Thursday, February 10, 2011

When I grow up I want to be like Toronto, Part 1

In an article written last November, Mark Sutciffe offered us nine steps to making Ottawa a better place to do business.  I really enjoyed hearing his insights, but one point may have been offensive to Ottawans- "Be more like Toronto".  He went on to say, "when it comes to business, economic development and tourism, Toronto does a lot of things right".  He saw Invest Toronto and a united Chamber of Commerce strategies that may help our city.

As former Torontonians, my wife and I were reflecting yesterday on our time in the GTA.  Although we don't miss much to be honest, except the shopping malls, downtown, and Yorkville, we agreed that Toronto just does things well.  There's an attitude of wanting to be the best and being progressive that I miss.  Larry O'Brien called in "swagger".  People criticized that comment, but I understood what he meant.  Maybe if he unpacked that comment a bit and explained himself it may have been better received.

The sad thing about human nature is that we tend to hate the thing that we're not, and secretly want to be, and Toronto is one of those things. You can't blame cities who know who they are and have begun to progessively move in that direction.  Some people would call that "Convergence".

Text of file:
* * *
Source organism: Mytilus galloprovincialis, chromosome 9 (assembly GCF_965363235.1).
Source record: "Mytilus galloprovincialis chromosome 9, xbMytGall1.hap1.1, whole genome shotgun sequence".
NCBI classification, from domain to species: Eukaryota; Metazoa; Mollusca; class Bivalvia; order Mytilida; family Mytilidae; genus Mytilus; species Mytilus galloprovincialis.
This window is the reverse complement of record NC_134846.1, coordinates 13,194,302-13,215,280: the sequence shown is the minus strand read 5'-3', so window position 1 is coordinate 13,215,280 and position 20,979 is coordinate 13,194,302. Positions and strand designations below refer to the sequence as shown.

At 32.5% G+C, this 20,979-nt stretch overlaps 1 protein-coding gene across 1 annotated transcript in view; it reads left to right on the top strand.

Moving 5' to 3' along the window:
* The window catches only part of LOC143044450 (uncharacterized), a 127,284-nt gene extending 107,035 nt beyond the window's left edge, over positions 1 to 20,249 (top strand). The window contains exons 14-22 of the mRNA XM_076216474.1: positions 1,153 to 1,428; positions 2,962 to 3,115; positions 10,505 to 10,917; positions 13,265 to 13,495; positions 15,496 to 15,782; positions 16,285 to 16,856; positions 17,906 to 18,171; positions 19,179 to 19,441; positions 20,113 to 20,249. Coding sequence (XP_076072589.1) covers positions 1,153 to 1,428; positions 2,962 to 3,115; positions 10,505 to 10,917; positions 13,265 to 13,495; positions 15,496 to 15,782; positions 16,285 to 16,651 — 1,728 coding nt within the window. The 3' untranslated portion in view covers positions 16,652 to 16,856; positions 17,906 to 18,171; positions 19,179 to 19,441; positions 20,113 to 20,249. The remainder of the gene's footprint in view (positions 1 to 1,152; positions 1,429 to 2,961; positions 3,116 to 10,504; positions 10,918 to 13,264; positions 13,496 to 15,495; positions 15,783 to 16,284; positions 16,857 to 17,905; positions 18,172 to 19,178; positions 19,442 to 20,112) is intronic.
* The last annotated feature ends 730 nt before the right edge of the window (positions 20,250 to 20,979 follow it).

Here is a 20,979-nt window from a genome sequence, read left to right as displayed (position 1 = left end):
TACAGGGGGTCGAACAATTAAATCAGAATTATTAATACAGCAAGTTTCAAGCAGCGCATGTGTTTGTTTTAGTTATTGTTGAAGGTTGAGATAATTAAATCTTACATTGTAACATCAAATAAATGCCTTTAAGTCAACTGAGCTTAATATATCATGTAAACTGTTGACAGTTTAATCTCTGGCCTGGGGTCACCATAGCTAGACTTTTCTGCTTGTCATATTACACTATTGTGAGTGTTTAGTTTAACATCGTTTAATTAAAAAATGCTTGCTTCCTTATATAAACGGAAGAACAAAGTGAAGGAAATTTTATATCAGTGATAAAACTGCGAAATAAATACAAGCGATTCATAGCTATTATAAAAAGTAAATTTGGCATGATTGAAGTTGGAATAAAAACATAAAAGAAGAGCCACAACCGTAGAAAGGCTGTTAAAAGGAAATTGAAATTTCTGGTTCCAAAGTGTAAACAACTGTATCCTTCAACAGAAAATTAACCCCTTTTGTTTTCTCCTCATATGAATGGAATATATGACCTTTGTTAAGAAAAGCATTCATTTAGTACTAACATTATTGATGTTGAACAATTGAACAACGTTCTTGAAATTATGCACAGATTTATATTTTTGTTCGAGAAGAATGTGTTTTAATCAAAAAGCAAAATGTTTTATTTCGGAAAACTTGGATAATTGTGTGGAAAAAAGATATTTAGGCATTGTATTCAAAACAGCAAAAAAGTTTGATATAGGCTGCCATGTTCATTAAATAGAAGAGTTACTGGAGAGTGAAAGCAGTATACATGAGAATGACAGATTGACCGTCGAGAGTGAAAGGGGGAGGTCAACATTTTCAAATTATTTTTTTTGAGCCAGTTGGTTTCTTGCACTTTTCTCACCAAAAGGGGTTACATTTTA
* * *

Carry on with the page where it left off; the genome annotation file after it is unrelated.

For the two years before I moved to Ottawa I spent time reading about the city, its plans, the whose who, and its history.  When I got here I spent hours in the Ottawa Room at the downtown library looking at old pictures and reading more about the capital.  I'd say for someone who wasn't born here I have a pretty good grasp on what's been happening here.  At the same time because I didn't grow up here, Ottawa is an open canvass to me with lots of potential and I don't have a lot of preconceived notions. 

In my opinion there are some things that Toronto can learn Ottawa, like how to be more family and community oriented, and there are things Ottawa needs to learn from Toronto.  Here are my thoughts.

What Ottawa can learn from Toronto- The Intangibles

There's a Biblical lesson that has helped me to understand organization. "It's the little foxes that spoil the vine" (Song of Solomon 2:15).  What spoils a farmer's crop isn't the big things, it's the little foxes that weisel their way into your harvest, and then soon enough it's hard to get them out.  From growing up in Toronto and now living in Ottawa I can see that there are little foxes that hinder city-building that Toronto has mastered and Ottawa is still in the process of mastering- Lack of identity, lack of vision, and lack of morale.

Lack of identity

I don't mean to cause an offence, but Ottawa has not yet figured out who it is as a city.  Is it a big city?  A small town?  A political capital?  A cosmopolitan centre?  You can hear it in the debates around the city.  Some people want to keep Ottawa as small town, the city they grew up in, while other's want it to evolve.  Some people seem to think it's just a political capital, while others see it as a centre for arts and culture.  Some people think we need for fun, while other's don't think Elgin Street should have patios.